Similar to their people, dogs can become anxious or depressed. If your furry best friend is showing signs of depression or anxiety, our Murfreesboro vets can recommend some strategies you can try to help your pup feel better.
Dog Anxiety & Depression
Is your pooch displaying some concerning behaviors that are making you question whether your dog may be anxious or depressed? Our Murfreesboro vets often see dogs suffering from anxiety and depression, the causes of which can vary. If you suspect that your pooch is feeling blue, your vet may be able to help identify whether the symptoms you've noticed are caused by anxiety, depression or another culprit.
Is my dog depressed?
If your dog is suffering from depression, you may notice one or more of these signs:
- Lack of appetite
- Not sleeping
- Sleeping too much
- Howling, growling or aggression
- "Sad" expression
- No interest in playing with toys or people
- Hiding or avoiding you
Is my dog suffering from anxiety?
Dog anxiety leads to behaviors that differ greatly from those caused by depression. Here are some common symptoms of anxiety in dogs:
- Aimless pacing
- Panting for no reason
- Whining, trembling or whimpering
- Destructive behaviors such as chewing
- Spontaneous urination or bowel movement
- Obsessive paw licking
What causes dogs to become depressed or anxious?
Our four-legged friends are creatures of habit that are happiest when there are steady routines in their lives. Any major life changes or distressing events can have a significant impact on their emotions.
Although more obvious events such as their owner’s death or prolonged absence can bring on symptoms of anxiety or depression in dogs, other less extreme events such as a move to a new home, injury or illness, change in routine, or even a new roommate could be the cause of your pup's gloomy demeanor.
How can I make my dog feel better?
Anxious or depressed dogs generally benefit from predictable environments, closely controlled social interaction (if the cause is related to other dogs or people) and a consistent routine including lots of physical activity.
Here are a few more tips on how to help you to reduce your dog's depression or anxiety:
See Your Vet
- Some symptoms of depression and anxiety can actually have physical causes that need urgent attention. The first thing you should do if your dog seems anxious or depressed is to schedule a visit with your vet for a checkup. While some dogs may recover from depression with just a little extra love and attention from their pet parent, your veterinarian can provide medications such as antidepressants or anti-anxiety aids to help calm their nerves if things don’t show signs of improvement.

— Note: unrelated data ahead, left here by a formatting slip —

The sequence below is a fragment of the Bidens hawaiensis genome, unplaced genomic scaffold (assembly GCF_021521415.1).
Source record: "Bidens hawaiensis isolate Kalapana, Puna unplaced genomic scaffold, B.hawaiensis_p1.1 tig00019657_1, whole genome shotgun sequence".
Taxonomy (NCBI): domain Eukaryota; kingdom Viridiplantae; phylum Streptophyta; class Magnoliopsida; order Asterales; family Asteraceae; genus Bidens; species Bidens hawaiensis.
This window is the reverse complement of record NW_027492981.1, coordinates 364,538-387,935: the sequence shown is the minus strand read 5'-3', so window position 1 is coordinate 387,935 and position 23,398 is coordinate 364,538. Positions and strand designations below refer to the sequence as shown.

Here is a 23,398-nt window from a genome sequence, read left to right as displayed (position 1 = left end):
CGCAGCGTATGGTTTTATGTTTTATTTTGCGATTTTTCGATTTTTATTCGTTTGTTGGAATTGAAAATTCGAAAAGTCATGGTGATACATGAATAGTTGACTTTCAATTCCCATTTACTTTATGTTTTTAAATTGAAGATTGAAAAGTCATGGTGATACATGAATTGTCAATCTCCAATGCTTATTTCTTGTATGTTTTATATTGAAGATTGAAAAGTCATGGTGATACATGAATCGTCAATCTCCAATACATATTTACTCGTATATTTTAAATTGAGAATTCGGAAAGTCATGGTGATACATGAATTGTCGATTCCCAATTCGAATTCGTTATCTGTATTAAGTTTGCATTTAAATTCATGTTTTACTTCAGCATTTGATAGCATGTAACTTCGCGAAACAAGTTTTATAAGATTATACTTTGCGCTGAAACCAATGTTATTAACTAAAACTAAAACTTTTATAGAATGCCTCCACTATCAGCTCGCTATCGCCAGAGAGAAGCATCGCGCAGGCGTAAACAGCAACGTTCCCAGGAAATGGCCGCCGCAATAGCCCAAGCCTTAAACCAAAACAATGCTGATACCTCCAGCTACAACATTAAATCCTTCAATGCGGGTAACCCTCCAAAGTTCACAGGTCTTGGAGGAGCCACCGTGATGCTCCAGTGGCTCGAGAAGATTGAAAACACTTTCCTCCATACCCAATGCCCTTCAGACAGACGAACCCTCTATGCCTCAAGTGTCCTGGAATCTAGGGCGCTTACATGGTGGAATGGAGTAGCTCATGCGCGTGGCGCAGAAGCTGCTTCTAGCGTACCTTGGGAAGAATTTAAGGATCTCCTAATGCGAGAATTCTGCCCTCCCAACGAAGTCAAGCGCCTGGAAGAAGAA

Keep Your Dog's Body & Mind Active
- Boredom can often lead our furry friends to become anxious or depressed. Make sure your pooch gets plenty of exercise before you leave for the day, and supply your pup with enough toys to keep them busy in order to help quell your dog's anxiety. Look for toys that are interactive or can be stuffed with treats to keep your pup's body and mind active while you're out of the house.
- Our dogs are social creatures that love to be around people and other animals. If your dog is suffering from anxiety or depression you may want to consider getting a companion animal for your pup or take your lonely pooch to the dog park, group classes or doggie daycare for additional social interaction.
Show Your Furry Friend Lots of Love & Patience
- Of course, our pets need lots of love and patience in order to feel safe and content — even more so when they are prone to feeling depressed or anxious. By giving your dog some extra time and attention you may be able to alleviate these issues and restore your pup's sense of fun and happiness.
Note: The advice provided in this post is intended for informational purposes and does not constitute medical advice regarding people or pets. Always follow your doctor's advice regarding asthma or other allergy symptoms.